As more artists dip their feet into Photoshop and the publishing industry continues to be obsessed with altering photos to their image of what constitutes perfection, it is still too early to tell whether PSD is contributing to artists tightening up their Photoshop skills, or whether it is merely generating more attention about flawed images that have always been around in one form or another. "I was expecting that submissions of disasters would start to drop, but we're actually seeing increasing submissions by our readers", Vernon said. "We might be seeing more disasters because our audience is growing and have learnt how to spot these disasters more easily".

PSD in itself serves as a clear warning to both wannabe artists and seasoned professionals that careless mistakes in graphic design will not be tolerated but instead shamed, and for those who may or may not be aware of the blog, Vernon's advice on how to avoid making a Photoshop disaster is quite simple: "It would be to not cut corners and manipulate something to the point where it doesn't look real anymore", he warned. "The PSD community is very large, and anything that gets published that looks manipulated beyond belief normally gets picked up by our site".

"Photoshopped" is not a verb, says Adobe

The rapid adoption and broad popularity of Adobe Photoshop has meant that the program has not only found itself on most computers around the world, but it has reached mainstream recognition in that terms such as "Photoshopped" or "Shopped" have become verbs used to refer to images edited by the program. While one might think that entering the vernacular with the likes of Google would put Adobe in an enviable position, but the company has actual gone to great lengths to discourage the practice in the past.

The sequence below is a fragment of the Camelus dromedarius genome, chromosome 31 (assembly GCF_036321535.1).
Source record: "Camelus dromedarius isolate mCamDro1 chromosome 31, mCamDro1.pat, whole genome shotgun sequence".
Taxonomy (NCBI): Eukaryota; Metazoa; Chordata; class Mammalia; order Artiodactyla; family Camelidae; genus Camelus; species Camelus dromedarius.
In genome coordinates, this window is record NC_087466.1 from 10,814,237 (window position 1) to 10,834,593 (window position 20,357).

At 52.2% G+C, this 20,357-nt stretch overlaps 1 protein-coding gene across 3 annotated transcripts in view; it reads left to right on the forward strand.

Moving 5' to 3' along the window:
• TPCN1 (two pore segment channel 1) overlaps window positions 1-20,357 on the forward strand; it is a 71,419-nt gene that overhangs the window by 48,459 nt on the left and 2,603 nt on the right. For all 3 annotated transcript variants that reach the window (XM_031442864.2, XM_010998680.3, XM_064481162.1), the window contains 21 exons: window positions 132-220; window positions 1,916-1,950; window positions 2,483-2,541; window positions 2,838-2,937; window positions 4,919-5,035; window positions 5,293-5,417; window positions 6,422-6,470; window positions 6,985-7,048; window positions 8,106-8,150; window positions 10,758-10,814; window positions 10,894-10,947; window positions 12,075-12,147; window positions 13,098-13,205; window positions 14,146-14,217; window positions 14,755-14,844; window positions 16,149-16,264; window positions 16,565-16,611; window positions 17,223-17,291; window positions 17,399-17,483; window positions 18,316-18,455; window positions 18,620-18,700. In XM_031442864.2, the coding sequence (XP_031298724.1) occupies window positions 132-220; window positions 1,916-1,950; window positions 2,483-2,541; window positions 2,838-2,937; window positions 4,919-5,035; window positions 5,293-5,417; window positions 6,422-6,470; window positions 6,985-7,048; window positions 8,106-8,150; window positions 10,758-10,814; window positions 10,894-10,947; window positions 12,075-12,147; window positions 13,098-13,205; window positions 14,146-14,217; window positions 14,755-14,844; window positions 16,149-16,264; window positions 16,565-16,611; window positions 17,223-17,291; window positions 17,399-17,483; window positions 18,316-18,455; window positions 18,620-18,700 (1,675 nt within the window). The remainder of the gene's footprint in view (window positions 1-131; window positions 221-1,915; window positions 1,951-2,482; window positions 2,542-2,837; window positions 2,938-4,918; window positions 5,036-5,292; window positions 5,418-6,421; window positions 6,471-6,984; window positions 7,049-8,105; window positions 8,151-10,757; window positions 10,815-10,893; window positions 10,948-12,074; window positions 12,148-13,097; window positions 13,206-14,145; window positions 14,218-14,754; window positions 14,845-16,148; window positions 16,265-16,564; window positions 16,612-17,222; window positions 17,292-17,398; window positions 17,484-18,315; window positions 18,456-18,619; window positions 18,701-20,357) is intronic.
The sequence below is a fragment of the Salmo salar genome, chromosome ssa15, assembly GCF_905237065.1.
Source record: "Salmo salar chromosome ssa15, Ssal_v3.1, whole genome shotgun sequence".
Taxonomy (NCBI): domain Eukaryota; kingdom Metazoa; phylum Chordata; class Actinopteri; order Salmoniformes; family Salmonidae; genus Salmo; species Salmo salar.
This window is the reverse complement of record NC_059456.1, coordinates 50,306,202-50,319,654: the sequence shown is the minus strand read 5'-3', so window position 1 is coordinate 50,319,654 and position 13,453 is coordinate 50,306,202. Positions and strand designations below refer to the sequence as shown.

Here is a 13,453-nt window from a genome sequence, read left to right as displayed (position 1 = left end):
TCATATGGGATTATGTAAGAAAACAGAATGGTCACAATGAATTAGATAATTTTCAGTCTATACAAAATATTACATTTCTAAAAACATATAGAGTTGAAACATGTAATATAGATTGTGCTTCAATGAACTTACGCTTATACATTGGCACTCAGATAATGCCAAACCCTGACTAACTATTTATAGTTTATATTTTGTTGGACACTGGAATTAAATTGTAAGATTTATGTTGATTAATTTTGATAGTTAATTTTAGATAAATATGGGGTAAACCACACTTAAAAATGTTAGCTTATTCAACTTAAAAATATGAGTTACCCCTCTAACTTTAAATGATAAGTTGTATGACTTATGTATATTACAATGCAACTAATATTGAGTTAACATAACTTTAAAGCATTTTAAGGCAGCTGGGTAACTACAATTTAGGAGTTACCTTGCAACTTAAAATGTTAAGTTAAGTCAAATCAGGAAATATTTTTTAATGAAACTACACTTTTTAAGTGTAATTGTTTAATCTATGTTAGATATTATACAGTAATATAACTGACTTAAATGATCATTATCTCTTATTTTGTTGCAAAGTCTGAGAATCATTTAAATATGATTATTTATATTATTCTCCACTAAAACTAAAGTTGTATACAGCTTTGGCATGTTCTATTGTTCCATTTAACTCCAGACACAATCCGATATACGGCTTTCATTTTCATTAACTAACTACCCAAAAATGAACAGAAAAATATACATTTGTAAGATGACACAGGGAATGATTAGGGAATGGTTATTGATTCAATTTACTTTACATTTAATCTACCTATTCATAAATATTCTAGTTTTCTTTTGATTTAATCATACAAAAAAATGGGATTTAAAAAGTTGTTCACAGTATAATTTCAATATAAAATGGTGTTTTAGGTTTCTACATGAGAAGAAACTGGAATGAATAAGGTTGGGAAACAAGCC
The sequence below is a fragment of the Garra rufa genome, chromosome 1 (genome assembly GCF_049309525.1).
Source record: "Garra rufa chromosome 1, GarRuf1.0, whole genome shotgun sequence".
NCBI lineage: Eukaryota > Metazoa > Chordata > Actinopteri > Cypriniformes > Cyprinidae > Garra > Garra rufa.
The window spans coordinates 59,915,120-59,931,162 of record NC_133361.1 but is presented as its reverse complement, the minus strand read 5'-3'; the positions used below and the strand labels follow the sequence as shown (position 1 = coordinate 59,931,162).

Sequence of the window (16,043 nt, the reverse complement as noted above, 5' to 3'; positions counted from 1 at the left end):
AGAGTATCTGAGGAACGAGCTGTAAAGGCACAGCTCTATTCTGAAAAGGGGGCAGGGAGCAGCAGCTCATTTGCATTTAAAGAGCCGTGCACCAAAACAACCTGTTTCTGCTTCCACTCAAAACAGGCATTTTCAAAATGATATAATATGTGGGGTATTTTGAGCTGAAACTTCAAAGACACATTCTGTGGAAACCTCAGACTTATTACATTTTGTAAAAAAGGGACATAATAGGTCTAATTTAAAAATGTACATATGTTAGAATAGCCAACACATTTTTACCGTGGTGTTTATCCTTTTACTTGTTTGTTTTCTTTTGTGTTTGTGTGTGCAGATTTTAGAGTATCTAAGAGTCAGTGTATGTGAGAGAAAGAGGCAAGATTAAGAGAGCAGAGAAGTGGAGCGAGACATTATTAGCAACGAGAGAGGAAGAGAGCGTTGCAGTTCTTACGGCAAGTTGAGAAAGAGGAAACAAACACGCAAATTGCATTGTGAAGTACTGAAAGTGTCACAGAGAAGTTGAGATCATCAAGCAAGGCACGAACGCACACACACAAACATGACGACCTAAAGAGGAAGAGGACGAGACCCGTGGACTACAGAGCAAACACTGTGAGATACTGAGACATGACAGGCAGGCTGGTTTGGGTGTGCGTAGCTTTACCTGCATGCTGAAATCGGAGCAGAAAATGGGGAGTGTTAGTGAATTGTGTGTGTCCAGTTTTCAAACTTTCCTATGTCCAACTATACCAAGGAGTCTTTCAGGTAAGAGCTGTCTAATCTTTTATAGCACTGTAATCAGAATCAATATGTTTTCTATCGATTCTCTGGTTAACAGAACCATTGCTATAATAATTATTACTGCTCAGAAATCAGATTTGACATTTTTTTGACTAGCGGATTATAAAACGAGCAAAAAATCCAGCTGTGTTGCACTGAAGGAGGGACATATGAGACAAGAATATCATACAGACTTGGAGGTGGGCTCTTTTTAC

Adobe's position is that its trademarks, such as Photoshop, are some of its most valuable assets and they are something it protects worldwide. "We consider the use of Photoshop as a verb, or in any other way than as the name of our digital imaging software product, to be a misuse of our mark", an Adobe spokesperson explained. While this is the vendor's official stance, most users such as PSD's Vernon continue to use the terms in a daily context. "I personally don't have any issue with these terms and I think they are quite a light hearted way in referring to images manipulated in the program", he said.

Tags adobephotoshop

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Patrick Budmar

Patrick Budmar

PC World